Back at the cottage, some further ‘garden herping’ produced a couple of tortoises.


get into the grove


wild chicken chase

Another day, another small beach, with nothing special.


Greek Algyroides Algyroides moreoticus

Back at the cottage, a bit of late afternoon herping had me grabbing a Nose-horned Viper in shed and a sizeable Grass Snake Natrix natrix. Bert added a juvenile Grass Snake to the findings.


Nose-horned Viper Vipera ammodytes


habitat


man with viper


Bert with chunky smeller – Grass Snake Natrix natrix

The next day, a bit warm already when we hit Koroni castle. Bert spotted a Dahl’s Whip Snake Platyceps najadum, but unfortunately no such beauty was caught. Great views across the bay towards snowy mountain tops above the sea.


view across Kalamata bay from Koroni castle


Elfie and Ben snowspotting


the mighty Taygetos in the distance


Peloponnese Wall Lizard Podarcis peloponnesiacus


Greek Algyroides Algyroides moreoticus


hiking again, sleepy again

Bert and I decided to do a somewhat naive Cat Snake Telescopus fallax search. First to a little church hinted by Benny. No idea if we were at the wrong church, but the one we found was definitely not snake material, so we decided to hike up to the castle ruin where we had been a couple of days earlier. No snake and even hardly a gecko to be found, but (apart from the ones on the road during that first rainy night) our only Green Toad on top of the hill with no fresh water to be seen.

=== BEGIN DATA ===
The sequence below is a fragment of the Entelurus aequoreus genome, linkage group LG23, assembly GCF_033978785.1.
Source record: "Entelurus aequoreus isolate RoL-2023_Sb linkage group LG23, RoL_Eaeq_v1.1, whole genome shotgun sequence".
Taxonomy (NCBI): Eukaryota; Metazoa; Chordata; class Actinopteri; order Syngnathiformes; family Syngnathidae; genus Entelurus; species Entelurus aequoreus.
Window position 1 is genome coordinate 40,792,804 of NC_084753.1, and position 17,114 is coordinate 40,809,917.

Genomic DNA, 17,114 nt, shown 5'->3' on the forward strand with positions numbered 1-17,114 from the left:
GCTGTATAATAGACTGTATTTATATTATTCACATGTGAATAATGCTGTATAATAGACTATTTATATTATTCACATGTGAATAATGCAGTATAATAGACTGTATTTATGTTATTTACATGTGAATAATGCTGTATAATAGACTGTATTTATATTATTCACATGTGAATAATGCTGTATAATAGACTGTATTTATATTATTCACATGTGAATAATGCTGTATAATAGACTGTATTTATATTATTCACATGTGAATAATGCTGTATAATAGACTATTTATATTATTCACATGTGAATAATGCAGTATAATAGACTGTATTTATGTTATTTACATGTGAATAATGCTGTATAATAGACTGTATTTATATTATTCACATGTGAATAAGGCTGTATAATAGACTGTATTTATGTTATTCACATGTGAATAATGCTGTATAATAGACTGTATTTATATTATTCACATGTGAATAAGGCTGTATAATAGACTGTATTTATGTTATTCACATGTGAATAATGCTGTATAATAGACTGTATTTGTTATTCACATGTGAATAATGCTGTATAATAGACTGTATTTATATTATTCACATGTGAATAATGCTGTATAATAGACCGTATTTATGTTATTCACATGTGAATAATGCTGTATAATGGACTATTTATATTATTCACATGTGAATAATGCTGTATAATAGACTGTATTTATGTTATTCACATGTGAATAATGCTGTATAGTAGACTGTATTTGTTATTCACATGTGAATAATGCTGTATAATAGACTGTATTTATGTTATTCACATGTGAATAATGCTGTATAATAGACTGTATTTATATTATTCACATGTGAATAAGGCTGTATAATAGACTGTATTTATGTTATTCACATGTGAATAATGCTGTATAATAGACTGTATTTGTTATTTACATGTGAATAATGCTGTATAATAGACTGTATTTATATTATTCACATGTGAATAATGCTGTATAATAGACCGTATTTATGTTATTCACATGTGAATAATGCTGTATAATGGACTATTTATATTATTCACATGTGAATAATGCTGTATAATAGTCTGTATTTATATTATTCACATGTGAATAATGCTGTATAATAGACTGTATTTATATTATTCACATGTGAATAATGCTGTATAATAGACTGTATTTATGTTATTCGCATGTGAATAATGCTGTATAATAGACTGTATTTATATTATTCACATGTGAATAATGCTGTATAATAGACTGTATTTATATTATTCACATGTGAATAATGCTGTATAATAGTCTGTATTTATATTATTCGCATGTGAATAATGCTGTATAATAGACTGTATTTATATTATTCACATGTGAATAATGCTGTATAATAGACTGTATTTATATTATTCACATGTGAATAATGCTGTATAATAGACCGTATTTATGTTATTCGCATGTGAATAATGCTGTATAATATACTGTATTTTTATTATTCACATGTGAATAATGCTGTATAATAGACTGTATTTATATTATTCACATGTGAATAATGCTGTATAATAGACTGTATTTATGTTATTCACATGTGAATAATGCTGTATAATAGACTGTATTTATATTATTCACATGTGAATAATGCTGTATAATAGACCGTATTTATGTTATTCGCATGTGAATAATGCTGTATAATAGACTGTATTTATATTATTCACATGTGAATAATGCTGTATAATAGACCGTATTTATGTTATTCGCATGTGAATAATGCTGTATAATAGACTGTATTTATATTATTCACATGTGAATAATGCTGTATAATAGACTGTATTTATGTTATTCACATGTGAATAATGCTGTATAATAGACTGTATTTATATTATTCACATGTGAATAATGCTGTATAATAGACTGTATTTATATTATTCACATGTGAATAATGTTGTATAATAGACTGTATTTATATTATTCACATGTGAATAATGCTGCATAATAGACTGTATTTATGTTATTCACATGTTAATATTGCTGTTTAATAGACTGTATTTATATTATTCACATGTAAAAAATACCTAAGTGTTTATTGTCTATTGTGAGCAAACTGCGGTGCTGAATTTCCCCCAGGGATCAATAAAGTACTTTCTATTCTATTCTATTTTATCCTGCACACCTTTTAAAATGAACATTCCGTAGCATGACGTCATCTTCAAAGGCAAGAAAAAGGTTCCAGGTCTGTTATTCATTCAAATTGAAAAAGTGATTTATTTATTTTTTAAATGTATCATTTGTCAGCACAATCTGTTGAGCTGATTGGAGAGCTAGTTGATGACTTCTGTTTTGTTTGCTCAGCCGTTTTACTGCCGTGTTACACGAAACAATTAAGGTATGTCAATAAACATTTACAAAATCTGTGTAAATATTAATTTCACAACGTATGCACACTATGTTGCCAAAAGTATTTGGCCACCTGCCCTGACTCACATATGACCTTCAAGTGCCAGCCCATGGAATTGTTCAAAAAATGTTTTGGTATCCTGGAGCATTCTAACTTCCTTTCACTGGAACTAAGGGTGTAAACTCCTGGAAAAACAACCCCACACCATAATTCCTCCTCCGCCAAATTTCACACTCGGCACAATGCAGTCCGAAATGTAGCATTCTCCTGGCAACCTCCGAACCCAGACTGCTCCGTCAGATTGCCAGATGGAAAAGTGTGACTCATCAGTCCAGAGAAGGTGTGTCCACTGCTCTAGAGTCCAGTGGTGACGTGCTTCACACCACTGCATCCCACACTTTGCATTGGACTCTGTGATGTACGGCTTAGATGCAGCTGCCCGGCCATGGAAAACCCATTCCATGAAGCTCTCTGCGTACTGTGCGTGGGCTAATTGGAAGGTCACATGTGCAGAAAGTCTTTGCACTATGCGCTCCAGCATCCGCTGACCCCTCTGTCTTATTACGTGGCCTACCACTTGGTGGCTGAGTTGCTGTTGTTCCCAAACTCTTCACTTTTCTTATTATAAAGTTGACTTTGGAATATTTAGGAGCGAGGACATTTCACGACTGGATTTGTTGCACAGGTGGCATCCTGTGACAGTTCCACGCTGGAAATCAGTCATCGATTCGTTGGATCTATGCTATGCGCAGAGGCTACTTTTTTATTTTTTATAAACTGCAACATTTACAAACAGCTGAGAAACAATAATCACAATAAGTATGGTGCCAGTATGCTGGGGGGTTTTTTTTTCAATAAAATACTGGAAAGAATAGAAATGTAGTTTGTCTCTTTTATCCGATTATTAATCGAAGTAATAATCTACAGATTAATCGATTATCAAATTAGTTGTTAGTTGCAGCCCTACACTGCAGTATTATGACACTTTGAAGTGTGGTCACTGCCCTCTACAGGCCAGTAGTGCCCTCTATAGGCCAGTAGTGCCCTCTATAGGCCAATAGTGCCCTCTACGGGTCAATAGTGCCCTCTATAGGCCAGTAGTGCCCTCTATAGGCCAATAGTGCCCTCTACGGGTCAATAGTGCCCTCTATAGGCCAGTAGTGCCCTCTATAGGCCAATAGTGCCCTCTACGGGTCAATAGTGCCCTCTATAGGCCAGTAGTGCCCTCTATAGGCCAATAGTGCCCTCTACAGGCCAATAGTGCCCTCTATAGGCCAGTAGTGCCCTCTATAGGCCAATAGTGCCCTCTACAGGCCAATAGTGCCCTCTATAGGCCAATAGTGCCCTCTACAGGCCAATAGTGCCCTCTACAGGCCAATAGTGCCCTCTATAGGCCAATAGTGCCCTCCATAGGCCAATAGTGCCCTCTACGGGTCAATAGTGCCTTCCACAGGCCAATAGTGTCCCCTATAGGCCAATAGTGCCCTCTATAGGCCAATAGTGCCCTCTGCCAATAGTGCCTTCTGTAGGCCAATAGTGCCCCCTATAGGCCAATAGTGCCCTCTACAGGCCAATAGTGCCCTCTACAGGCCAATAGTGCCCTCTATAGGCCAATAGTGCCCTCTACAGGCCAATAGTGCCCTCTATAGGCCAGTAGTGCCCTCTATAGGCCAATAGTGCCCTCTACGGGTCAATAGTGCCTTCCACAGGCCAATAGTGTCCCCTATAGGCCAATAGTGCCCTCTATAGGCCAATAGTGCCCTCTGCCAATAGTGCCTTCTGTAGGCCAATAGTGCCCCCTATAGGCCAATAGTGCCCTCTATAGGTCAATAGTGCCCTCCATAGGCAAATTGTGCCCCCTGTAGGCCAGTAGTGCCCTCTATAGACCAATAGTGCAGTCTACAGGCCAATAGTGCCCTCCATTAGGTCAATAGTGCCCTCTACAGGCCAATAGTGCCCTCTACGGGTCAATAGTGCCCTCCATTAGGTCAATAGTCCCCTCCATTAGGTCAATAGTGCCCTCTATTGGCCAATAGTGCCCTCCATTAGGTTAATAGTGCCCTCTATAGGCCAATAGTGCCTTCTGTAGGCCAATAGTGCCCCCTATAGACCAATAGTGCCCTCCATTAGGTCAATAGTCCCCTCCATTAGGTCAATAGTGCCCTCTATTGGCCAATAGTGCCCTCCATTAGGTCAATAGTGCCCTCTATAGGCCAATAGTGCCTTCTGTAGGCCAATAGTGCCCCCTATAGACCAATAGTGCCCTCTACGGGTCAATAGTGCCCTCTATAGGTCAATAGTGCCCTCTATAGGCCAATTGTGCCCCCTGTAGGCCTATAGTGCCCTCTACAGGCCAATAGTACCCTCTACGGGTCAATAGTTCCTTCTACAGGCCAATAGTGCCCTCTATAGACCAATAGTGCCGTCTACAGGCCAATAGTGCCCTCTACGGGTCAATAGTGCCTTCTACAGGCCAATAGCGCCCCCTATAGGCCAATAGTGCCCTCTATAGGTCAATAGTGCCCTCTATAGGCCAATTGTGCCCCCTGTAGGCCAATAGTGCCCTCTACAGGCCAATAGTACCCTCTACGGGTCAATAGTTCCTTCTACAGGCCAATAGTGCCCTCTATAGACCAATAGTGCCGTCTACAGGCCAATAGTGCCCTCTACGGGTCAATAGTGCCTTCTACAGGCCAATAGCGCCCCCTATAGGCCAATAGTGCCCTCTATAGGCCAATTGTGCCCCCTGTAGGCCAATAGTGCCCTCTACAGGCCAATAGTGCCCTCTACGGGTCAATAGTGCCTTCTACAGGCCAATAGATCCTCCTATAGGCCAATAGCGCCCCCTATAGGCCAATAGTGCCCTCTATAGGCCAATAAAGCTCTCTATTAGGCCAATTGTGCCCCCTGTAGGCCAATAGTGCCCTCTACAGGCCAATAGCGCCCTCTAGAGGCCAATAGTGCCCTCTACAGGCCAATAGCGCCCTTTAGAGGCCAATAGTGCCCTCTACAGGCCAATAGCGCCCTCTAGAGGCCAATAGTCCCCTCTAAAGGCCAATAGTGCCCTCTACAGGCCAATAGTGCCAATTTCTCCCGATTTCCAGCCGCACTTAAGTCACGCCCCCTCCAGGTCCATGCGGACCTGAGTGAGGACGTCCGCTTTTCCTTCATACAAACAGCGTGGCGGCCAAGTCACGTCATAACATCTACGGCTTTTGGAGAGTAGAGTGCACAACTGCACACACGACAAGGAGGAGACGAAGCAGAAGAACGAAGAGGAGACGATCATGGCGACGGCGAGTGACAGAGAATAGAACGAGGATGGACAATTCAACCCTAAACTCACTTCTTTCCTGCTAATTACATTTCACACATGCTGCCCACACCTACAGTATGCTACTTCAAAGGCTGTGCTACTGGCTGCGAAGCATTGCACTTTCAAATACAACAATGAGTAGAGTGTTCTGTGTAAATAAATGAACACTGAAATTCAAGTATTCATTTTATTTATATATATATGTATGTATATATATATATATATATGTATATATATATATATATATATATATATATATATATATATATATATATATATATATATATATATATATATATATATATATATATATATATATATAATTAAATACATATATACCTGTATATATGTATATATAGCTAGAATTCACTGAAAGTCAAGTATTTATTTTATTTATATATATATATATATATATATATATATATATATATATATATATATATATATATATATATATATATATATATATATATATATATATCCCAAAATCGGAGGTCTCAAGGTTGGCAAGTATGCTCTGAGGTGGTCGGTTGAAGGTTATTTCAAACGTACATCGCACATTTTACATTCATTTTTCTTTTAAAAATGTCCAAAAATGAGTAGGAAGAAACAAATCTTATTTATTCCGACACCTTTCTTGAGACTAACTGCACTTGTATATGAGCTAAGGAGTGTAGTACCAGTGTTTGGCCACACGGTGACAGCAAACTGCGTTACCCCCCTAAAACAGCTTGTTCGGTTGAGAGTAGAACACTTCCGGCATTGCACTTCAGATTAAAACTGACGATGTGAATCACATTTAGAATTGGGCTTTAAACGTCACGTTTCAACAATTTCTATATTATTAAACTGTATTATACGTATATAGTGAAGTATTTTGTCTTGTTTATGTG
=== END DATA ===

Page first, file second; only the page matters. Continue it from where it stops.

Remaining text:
Green Toad Bufotes viridis

Back down at the chameleon beach, we checked a building that produced Kotschy’s Gecko Mediodactylus kotschyi before, but only Turkish Gecko this time. Strange… Soon, we were exploring the dune area and found some chameleons.


African Chameleon Chamaeleo africanus


African Chameleon Chamaeleo africanus


same


same

At a small ruin, finally three Kotschy’s Geckoes. Weird to find so few.


Kotschy’s Gecko Mediodactylus kotschyi at last

We decided to do the relatively long drive to the Taygetos foothills and visit a boa and a slow worm site. Maybe a bit of a gamble, but only minutes after getting out of the car, I flipped six baby Sand Boas Eryx jaculus together under the same stone. Great!


this guy seems happy…


best flip of my life – six Sand Boa Eryx jaculus babies under a single stone


Sand Boa Eryx jaculus


Sand Boa Eryx jaculus


flip till you drop